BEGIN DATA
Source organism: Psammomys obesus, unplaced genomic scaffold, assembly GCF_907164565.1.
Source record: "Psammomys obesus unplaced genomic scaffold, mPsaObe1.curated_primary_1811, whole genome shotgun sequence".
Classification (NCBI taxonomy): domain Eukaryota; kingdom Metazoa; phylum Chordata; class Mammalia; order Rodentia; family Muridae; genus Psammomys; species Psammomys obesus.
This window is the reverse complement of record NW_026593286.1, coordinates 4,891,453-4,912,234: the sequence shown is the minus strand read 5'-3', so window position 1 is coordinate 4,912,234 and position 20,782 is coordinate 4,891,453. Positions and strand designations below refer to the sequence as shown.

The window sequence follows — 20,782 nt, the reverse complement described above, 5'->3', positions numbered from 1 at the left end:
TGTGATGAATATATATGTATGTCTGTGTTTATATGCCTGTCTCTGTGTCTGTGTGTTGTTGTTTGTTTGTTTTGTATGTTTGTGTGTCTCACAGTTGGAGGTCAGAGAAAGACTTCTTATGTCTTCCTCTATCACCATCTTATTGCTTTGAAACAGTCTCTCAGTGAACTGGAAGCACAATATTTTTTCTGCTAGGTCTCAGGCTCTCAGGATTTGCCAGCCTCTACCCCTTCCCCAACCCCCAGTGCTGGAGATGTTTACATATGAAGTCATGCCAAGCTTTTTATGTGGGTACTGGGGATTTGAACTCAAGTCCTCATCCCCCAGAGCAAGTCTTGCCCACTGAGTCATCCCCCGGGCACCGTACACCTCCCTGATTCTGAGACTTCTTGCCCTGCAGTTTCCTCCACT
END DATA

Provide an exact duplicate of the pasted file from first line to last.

Source organism: Psammomys obesus, unplaced genomic scaffold, assembly GCF_907164565.1.
Source record: "Psammomys obesus unplaced genomic scaffold, mPsaObe1.curated_primary_1811, whole genome shotgun sequence".
Classification (NCBI taxonomy): domain Eukaryota; kingdom Metazoa; phylum Chordata; class Mammalia; order Rodentia; family Muridae; genus Psammomys; species Psammomys obesus.
This window is the reverse complement of record NW_026593286.1, coordinates 4,891,453-4,912,234: the sequence shown is the minus strand read 5'-3', so window position 1 is coordinate 4,912,234 and position 20,782 is coordinate 4,891,453. Positions and strand designations below refer to the sequence as shown.

The window sequence follows — 20,782 nt, the reverse complement described above, 5'->3', positions numbered from 1 at the left end:
TGTGATGAATATATATGTATGTCTGTGTTTATATGCCTGTCTCTGTGTCTGTGTGTTGTTGTTTGTTTGTTTTGTATGTTTGTGTGTCTCACAGTTGGAGGTCAGAGAAAGACTTCTTATGTCTTCCTCTATCACCATCTTATTGCTTTGAAACAGTCTCTCAGTGAACTGGAAGCACAATATTTTTTCTGCTAGGTCTCAGGCTCTCAGGATTTGCCAGCCTCTACCCCTTCCCCAACCCCCAGTGCTGGAGATGTTTACATATGAAGTCATGCCAAGCTTTTTATGTGGGTACTGGGGATTTGAACTCAAGTCCTCATCCCCCAGAGCAAGTCTTGCCCACTGAGTCATCCCCCGGGCACCGTACACCTCCCTGATTCTGAGACTTCTTGCCCTGCAGTTTCCTCCACT